The present global financial crisis, a slow-motion multiple car crash, has many roots, some arguably going back to the 1990s. But the point at which the certainty of a huge crash seems in retrospect to have deserved to have become discernable to Western policy-makers was in my opinion in 2003.
Until the opening of archives we may not of course know how widely this certainty was actually recognised by such policy-makers. But many of them were by no means inactive which suggests that there was at least some degree of recognition of what was afoot. In particular, the Fed’s Alan Greenspan and Bush the Younger (and his advisers) acted as if they realised that a 1929 hour was at hand with Western stock markets falling dramatically.
But the broad US response was not the same as in 1929 when Herbert Hoover and his contemporaries in posts of financial importance decided to allow the bubble to burst and devleveraging to run its natural course. (“Liquidate! Liquidate! Liquidate!”). Hence by 1932 spectacular debts and imbalances in the United States (and in most other leading countries apart from Germany) had been eliminated – meaning that recovery under FDR, Neville Chamberlain et al could gradually occur.
In 2003, by contrast, the US led by example in an opposite direction: lowering interst rates, massively increasing fiscal deficits and running risks with currency stability. The bubble accordingly continued to inflate throughout the West. And stock markets began to rise again; house prices and mortgage lending soared (though the US, the UK, Spain, Iceland and Ireland were markedly more reckless in this direction than the norm); and borrowing from international markets by governments, banks, corporations and individuals continued unabated. None of this could have happened without a continuation of “globalisation” and the collusion of China, whose insatiable purchase of US T-bills was something that appeared to be motivated by strategic calculations rather than by any economic analysis that either Keynes or Freedman would have recognised.
It is at present impossible to be certain whether most Western policy-makers fully understood that the multiple car crash looming in 2003 had not in fact been avoided but merely postponed and greatly exacerbated. But this reality was brought home to them in quite unmistakable form in 2007-2008 in the months between the run on Northern Rock and the bankruptcy of Lehman Brothers.
Western policy since 2008 has in my opinion certainly been more defensible than before. And the the two leading powers, the US and Germany, are probably not far apart. Their assumptions seem to be:
1) The multiple car crash is upon us and that no rerun of 2003-2007 is possible because too many banks and even states are seen to be insolvent and lenders, including even China, have become risk-averse.
2) The aim is no longer to avoid deleveraging but to try to stretch it out over as long a period as possible. Hence Obama has not seriously sought to prevent rising US unemployment and Germany has tried to keep the Eurozone alive but at the same time to compel its members to reduce budget deficits and to give priority to avoiding early defaults on sovereign and bank debts at whatever cost this may entail for individual citizens’ living standards and for the prospects for growth.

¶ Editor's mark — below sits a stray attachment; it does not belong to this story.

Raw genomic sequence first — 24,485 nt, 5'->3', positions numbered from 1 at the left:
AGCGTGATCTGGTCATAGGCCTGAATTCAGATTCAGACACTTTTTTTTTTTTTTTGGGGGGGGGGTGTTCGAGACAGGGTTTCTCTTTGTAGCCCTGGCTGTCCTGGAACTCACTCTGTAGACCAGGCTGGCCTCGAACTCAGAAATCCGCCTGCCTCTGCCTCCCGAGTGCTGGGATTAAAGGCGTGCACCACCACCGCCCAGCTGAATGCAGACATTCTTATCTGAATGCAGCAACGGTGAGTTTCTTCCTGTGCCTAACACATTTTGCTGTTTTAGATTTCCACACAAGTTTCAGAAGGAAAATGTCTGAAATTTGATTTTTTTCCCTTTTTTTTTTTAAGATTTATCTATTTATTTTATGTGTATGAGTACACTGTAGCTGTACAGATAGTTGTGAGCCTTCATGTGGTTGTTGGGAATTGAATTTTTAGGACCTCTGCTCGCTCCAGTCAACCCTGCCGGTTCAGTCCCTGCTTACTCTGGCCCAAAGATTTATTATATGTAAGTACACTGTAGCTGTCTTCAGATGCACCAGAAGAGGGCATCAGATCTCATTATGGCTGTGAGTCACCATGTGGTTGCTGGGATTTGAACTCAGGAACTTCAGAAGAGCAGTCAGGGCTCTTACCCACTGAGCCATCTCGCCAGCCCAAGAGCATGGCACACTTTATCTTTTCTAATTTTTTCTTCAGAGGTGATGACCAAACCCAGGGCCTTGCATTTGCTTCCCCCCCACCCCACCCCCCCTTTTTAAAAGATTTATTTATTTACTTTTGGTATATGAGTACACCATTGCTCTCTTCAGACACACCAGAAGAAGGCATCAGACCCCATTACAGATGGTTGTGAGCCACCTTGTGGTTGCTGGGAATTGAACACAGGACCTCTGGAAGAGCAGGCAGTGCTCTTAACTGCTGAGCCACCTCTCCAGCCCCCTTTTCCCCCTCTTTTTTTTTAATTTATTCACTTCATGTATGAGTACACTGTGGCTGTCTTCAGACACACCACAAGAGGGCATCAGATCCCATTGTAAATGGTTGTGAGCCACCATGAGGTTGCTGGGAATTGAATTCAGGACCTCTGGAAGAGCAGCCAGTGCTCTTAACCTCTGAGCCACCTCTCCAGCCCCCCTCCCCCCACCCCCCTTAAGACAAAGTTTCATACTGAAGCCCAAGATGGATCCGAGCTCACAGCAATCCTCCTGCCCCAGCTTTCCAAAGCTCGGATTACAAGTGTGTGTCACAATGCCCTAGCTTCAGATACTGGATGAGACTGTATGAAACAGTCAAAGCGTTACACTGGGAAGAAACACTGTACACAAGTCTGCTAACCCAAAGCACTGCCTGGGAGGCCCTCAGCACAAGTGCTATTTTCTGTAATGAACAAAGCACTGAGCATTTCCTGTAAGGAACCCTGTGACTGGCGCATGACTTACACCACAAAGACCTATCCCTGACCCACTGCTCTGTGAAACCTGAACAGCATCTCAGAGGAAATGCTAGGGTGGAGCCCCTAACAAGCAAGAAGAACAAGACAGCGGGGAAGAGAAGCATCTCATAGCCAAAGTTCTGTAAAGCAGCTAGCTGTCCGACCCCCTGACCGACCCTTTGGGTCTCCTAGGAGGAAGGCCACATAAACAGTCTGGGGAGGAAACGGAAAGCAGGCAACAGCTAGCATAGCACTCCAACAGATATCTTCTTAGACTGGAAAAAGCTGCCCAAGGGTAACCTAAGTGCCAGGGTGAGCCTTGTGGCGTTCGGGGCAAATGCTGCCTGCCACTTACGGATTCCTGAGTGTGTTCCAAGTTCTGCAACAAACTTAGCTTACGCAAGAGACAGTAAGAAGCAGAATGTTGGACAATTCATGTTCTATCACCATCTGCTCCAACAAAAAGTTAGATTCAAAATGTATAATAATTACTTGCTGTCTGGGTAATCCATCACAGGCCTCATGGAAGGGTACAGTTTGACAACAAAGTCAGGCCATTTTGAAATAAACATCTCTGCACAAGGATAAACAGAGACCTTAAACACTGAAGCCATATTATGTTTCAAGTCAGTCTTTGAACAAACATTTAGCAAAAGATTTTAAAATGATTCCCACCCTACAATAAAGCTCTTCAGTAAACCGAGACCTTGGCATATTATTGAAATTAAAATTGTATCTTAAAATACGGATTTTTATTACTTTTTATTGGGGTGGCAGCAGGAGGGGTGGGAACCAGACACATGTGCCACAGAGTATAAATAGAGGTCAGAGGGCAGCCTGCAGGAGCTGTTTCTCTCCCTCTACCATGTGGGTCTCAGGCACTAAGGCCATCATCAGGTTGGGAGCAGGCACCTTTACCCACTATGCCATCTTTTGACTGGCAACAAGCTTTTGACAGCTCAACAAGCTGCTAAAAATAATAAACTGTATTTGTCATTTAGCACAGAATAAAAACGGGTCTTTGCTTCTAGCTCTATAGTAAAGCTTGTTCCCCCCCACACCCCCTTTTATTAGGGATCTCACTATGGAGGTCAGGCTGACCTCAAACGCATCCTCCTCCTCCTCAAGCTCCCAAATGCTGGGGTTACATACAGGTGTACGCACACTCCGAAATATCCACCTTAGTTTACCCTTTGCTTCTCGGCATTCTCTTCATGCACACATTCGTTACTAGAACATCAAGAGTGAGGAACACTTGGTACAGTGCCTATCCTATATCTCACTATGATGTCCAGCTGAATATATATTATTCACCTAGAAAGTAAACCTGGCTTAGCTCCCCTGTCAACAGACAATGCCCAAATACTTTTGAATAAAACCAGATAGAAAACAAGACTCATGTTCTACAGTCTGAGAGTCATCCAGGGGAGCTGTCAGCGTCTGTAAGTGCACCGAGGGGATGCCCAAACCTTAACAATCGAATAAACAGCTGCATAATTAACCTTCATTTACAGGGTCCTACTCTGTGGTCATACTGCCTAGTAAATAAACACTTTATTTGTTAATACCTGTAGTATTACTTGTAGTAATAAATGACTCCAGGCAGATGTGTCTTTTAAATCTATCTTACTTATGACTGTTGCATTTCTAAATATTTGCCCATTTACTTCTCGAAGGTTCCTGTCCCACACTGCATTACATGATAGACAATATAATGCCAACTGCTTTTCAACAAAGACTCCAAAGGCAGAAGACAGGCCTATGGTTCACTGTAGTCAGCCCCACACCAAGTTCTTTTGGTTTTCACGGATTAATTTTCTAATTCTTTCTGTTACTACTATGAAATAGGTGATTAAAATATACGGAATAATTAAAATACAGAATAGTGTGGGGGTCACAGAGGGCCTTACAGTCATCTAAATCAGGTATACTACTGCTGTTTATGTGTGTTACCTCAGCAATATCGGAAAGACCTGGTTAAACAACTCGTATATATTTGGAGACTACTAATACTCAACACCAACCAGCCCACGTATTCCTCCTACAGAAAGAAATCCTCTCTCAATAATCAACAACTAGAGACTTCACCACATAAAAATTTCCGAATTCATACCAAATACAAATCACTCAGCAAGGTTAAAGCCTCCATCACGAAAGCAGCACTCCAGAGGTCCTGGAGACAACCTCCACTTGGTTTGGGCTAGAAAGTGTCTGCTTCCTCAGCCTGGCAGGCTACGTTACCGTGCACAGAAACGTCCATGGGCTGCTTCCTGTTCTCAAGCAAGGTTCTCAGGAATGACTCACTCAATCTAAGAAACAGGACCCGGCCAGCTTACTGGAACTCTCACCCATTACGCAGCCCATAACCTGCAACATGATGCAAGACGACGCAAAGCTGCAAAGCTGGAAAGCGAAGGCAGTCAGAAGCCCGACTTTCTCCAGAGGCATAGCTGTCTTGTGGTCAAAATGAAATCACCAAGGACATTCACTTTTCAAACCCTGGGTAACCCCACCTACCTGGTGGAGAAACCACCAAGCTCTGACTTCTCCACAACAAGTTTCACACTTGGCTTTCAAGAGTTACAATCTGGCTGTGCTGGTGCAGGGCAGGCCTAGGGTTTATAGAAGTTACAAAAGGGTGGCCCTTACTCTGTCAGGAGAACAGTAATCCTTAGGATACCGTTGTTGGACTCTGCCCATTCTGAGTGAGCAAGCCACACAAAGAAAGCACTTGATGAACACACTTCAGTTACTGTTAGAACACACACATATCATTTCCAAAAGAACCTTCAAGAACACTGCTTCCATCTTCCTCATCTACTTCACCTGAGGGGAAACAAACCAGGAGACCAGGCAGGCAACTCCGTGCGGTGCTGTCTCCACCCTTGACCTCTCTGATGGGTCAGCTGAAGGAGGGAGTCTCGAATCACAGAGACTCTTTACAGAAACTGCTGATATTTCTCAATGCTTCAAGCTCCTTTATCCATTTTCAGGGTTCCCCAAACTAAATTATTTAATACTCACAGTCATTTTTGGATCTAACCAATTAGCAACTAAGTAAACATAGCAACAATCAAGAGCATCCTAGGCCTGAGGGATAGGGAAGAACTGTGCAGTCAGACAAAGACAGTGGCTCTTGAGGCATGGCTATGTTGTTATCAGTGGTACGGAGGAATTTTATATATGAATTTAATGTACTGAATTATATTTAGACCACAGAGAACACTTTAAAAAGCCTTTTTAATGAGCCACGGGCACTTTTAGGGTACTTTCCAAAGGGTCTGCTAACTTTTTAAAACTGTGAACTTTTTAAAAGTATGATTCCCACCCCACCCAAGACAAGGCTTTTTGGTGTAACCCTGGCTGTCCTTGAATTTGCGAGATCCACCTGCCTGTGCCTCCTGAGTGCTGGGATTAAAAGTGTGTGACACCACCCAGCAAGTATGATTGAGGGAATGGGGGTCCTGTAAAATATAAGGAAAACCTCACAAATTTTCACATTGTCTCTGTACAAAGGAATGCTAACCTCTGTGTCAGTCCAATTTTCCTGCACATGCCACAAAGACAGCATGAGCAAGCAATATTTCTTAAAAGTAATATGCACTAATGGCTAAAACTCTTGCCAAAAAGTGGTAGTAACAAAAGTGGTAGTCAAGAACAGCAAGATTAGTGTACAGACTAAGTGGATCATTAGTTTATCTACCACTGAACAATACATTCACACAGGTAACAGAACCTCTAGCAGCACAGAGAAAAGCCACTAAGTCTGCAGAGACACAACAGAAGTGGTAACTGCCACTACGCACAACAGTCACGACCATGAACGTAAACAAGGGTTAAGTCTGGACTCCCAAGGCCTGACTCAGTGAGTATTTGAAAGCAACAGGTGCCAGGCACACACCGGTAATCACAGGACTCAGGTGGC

3) There is a reluctance, particularly on the part of Obama, to confront China and/or to embrace full-blooded protectionism, let alone “socialism”.
The US in 2011: A Forecast
I expect more of the same from Obama. He will attempt to appease China and hence may favour modest interest-rate rises and Osborne-style half-hearted deficit reduction measures to appear to be trying to prevent China’s T-bills collapsing in value. Obama knows this will lead to rising US unemployment and more housing repossessions. But he may cling to the hope that he can nevertheless be reelected in 2012 if the Republicans cannot unite around an attractive alternative.
He will also do all he can to save US and even European banks rather than deliberately engineer a crisis that could usher in a radical new order. He will, I think, be largely but not perhaps wholly successful in this – just like Bush the Younger. The wild card is China which may elect to pull the plug on T-Bills. But my guess is that the Chinusa experiment will be allowed to limp on for another year.
The Eurozone in 2011: A Forecast
I expect the Eurozone still to exist at the end of 2012, though possibly with some changes in membership. The UK will of course not be offered overnight accession – not least because the admittedly slow learners in Europe Proper now surely grasp that the UK will opt for any amount of suffering rather than entertain such a humiliating possibility.
So changes of membership will be limited to departures. Ireland and Greece may be the first to go – for they desperately need to default on debt and to devalue and may not be allowed to do so without leaving the Eurozone. Domestic political manoeuvring, especially in the aftermath of the Irish General Election whenever it is held, could trump all other considerations. Less likely to leave in 2011 are Portugal, Spain, Belgium and Italy. For they may prove willing to try to work for at least a year with any “bailout” terms imposed by Germany and the IMF. My expectation is, however, that such terms will be severe.